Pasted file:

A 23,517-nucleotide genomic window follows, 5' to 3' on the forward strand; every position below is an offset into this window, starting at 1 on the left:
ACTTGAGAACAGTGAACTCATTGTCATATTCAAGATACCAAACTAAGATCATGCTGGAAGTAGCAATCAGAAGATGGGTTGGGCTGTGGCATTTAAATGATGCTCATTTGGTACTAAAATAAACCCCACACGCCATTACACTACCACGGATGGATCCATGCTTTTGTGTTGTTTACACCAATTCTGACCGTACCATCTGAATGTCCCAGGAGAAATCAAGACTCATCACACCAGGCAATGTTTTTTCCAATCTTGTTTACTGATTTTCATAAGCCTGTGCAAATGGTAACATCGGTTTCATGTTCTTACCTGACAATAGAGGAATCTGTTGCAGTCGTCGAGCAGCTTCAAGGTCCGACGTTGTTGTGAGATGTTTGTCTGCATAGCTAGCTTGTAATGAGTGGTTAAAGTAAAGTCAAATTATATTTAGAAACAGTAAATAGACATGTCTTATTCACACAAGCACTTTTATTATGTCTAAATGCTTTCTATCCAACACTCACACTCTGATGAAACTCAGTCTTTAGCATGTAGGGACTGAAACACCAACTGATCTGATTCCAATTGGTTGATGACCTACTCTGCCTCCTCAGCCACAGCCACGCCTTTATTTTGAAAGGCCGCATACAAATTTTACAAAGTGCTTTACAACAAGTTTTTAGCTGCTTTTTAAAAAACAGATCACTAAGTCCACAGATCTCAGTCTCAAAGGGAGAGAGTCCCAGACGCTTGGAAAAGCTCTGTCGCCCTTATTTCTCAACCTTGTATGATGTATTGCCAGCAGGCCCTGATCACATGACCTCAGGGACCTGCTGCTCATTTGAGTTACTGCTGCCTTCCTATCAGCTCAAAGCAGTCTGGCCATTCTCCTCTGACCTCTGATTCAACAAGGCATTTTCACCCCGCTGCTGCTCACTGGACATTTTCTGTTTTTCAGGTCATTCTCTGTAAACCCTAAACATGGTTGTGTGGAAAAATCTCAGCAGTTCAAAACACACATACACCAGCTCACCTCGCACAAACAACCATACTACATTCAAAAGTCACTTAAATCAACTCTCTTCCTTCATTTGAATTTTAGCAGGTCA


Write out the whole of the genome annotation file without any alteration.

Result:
A 23,517-nucleotide genomic window follows, 5' to 3' on the forward strand; every position below is an offset into this window, starting at 1 on the left:
ACTTGAGAACAGTGAACTCATTGTCATATTCAAGATACCAAACTAAGATCATGCTGGAAGTAGCAATCAGAAGATGGGTTGGGCTGTGGCATTTAAATGATGCTCATTTGGTACTAAAATAAACCCCACACGCCATTACACTACCACGGATGGATCCATGCTTTTGTGTTGTTTACACCAATTCTGACCGTACCATCTGAATGTCCCAGGAGAAATCAAGACTCATCACACCAGGCAATGTTTTTTCCAATCTTGTTTACTGATTTTCATAAGCCTGTGCAAATGGTAACATCGGTTTCATGTTCTTACCTGACAATAGAGGAATCTGTTGCAGTCGTCGAGCAGCTTCAAGGTCCGACGTTGTTGTGAGATGTTTGTCTGCATAGCTAGCTTGTAATGAGTGGTTAAAGTAAAGTCAAATTATATTTAGAAACAGTAAATAGACATGTCTTATTCACACAAGCACTTTTATTATGTCTAAATGCTTTCTATCCAACACTCACACTCTGATGAAACTCAGTCTTTAGCATGTAGGGACTGAAACACCAACTGATCTGATTCCAATTGGTTGATGACCTACTCTGCCTCCTCAGCCACAGCCACGCCTTTATTTTGAAAGGCCGCATACAAATTTTACAAAGTGCTTTACAACAAGTTTTTAGCTGCTTTTTAAAAAACAGATCACTAAGTCCACAGATCTCAGTCTCAAAGGGAGAGAGTCCCAGACGCTTGGAAAAGCTCTGTCGCCCTTATTTCTCAACCTTGTATGATGTATTGCCAGCAGGCCCTGATCACATGACCTCAGGGACCTGCTGCTCATTTGAGTTACTGCTGCCTTCCTATCAGCTCAAAGCAGTCTGGCCATTCTCCTCTGACCTCTGATTCAACAAGGCATTTTCACCCCGCTGCTGCTCACTGGACATTTTCTGTTTTTCAGGTCATTCTCTGTAAACCCTAAACATGGTTGTGTGGAAAAATCTCAGCAGTTCAAAACACACATACACCAGCTCACCTCGCACAAACAACCATACTACATTCAAAAGTCACTTAAATCAACTCTCTTCCTTCATTTGAATTTTAGCAGGTCA